By Rebecca Woods

In the most recent ruling in long-running litigation styled AMG National Trust Bank v. Ries, NO. 06-CV4337, 09-cv-3061 (E.D. Pa.) (decided Dec. 29, 2011), the Eastern District of Pennsylvania partially granted the defendant Stephen Ries’s motion for summary judgment, jettisoning the plaintiff’s breach of fiduciary duty claims and plaintiff’s request for liquidated damages, but permitting the case to proceed for alleged breach of a restrictive covenant in his employment agreement.

Ries sought to have the court declare that the liquidated damages clause in the AMG non-compete agreement was unenforceable. The liquidated damages clause provided for payment of ten times the most recent annual gross fee income of the AMG client with whom defendant violated the non-compete. The court held that, as a matter of law, ten years worth of projected client fees per violation was an "unreasonably large and incredibly disproportionate estimate of the presumed actual damages caused by breaching a two-year restrictive covenant." The court noted in a footnote that other courts had held that even limiting the liquidated damages multiplier to the number of restricted years constituted an unreasonable penalty. The court also held, however, that notwithstanding the unenforceable liquidated damages clause, AMG had provided sufficient evidence that it had suffered actual damage such that summary judgment on the claim was not warranted.

The court also granted the summary judgment motion as to AMG’s breach of fiduciary duty claim. Declining to resolve a choice of law issue because there was no conflict, the court concluded that the fiduciary duty claim was a mere duplicate of the breach of contract claim and thus was barred by either Colorado’s economic loss rule or Pennsylvania’s "gist of the action" rule. AMG had failed to identify any duty owed by defendant that was not grounded in his contractual obligations.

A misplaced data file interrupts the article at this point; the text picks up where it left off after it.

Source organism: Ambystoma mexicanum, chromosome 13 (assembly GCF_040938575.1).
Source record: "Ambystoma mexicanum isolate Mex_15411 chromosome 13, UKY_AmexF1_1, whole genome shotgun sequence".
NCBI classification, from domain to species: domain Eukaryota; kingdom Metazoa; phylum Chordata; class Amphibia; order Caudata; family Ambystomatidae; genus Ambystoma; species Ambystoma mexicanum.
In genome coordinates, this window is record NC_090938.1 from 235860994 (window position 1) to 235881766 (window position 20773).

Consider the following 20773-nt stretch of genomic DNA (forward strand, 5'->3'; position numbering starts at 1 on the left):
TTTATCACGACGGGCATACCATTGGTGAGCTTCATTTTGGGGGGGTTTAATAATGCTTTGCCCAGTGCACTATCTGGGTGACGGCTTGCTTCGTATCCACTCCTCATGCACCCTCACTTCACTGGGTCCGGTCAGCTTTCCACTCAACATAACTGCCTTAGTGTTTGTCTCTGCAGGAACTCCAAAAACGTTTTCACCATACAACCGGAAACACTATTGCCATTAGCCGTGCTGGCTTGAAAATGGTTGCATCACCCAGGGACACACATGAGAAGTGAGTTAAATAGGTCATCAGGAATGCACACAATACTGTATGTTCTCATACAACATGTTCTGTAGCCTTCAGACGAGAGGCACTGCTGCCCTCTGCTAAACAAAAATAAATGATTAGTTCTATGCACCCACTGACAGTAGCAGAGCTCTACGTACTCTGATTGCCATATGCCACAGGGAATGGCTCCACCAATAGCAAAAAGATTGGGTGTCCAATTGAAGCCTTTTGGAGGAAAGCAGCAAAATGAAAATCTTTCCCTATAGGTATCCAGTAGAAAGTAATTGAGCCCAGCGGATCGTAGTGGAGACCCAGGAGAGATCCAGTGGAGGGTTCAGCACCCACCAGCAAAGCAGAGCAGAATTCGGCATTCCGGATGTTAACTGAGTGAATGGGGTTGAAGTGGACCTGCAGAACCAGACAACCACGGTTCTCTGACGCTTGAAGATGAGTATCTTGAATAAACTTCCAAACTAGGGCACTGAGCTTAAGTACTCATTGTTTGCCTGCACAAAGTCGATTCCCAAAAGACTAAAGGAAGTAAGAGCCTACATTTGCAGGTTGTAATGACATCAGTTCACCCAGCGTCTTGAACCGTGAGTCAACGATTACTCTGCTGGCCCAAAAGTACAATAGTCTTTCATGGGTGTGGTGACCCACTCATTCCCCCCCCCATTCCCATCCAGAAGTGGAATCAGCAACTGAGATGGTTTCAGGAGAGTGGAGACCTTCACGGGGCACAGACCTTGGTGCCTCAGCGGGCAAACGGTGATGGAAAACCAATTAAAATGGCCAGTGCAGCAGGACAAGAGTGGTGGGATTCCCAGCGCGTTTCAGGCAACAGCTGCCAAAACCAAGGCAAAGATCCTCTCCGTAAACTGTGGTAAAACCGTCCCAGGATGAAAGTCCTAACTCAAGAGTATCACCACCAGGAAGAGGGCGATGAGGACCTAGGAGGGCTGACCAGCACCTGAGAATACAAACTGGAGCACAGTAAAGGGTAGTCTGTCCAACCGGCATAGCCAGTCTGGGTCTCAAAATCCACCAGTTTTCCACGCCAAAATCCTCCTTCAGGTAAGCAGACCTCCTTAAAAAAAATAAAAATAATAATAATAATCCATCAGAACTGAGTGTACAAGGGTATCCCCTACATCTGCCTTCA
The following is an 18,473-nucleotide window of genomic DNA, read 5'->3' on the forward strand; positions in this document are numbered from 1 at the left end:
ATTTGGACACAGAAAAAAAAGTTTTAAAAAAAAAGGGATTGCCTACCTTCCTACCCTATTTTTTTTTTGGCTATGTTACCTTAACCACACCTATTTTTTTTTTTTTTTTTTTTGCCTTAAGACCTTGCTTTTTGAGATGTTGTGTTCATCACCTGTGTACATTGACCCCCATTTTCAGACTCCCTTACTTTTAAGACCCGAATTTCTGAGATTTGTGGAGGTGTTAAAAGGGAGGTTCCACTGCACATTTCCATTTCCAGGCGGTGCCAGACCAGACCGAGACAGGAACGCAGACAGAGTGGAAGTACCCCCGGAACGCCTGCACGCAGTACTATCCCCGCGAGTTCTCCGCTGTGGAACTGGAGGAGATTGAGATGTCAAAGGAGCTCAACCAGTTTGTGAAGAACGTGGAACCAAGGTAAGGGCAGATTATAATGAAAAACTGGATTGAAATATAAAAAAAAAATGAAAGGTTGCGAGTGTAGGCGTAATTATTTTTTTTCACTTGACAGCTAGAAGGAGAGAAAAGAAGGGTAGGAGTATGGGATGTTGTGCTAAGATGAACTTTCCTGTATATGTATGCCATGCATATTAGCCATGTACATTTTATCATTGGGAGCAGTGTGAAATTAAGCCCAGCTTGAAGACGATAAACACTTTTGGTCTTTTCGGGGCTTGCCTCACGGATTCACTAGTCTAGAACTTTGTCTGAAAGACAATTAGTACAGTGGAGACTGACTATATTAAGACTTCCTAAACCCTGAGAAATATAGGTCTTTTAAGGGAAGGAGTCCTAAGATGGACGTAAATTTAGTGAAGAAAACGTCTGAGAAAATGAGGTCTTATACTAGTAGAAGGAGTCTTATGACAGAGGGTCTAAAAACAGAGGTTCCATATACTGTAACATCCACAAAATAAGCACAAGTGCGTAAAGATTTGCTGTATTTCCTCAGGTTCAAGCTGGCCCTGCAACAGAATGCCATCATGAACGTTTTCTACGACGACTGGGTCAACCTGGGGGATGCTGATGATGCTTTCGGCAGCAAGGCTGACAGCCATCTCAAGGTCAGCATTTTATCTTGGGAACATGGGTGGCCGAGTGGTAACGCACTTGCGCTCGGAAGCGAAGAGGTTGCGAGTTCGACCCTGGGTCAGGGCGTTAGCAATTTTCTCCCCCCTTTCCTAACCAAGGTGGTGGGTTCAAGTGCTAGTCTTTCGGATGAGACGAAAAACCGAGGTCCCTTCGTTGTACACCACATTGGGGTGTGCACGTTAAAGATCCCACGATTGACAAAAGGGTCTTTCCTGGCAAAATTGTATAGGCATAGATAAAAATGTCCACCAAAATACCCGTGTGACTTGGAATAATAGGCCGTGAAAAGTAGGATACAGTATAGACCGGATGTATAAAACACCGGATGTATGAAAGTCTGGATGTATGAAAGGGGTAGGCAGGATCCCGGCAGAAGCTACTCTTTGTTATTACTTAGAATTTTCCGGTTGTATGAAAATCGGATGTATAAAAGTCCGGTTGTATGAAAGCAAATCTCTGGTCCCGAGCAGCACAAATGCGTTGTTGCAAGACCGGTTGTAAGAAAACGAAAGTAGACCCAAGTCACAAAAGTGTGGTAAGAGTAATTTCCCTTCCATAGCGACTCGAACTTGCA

Finally, the court rejected summary judgment as to AMG’s customer lists claim. Conceding that customer lists are "at the very periphery of the law of unfair competition" (quotation omitted), the court ruled in AMG’s favor, invoking prior Pennsylvania case law noting that customer data may qualify as a trade secret if it is not basic, widely available information, albeit collected as a result of the employee’s efforts. Instead, the employer seeking to protect such information must demonstrate that the data was collected by the employee only by virtue of the employee’s position, with the help of the employer (time, expense, and efforts), while the employee was subject to a confidentiality agreement. A factor in the court’s conclusion also appeared to be that AMG limited its claim to customers with whom Ries did not allege a close relationship. Ries’s use of customer list data for customers with whom he had not worked at AMG appeared to make it easier for the court to conclude that this was information the jury could hold was properly subject to protection.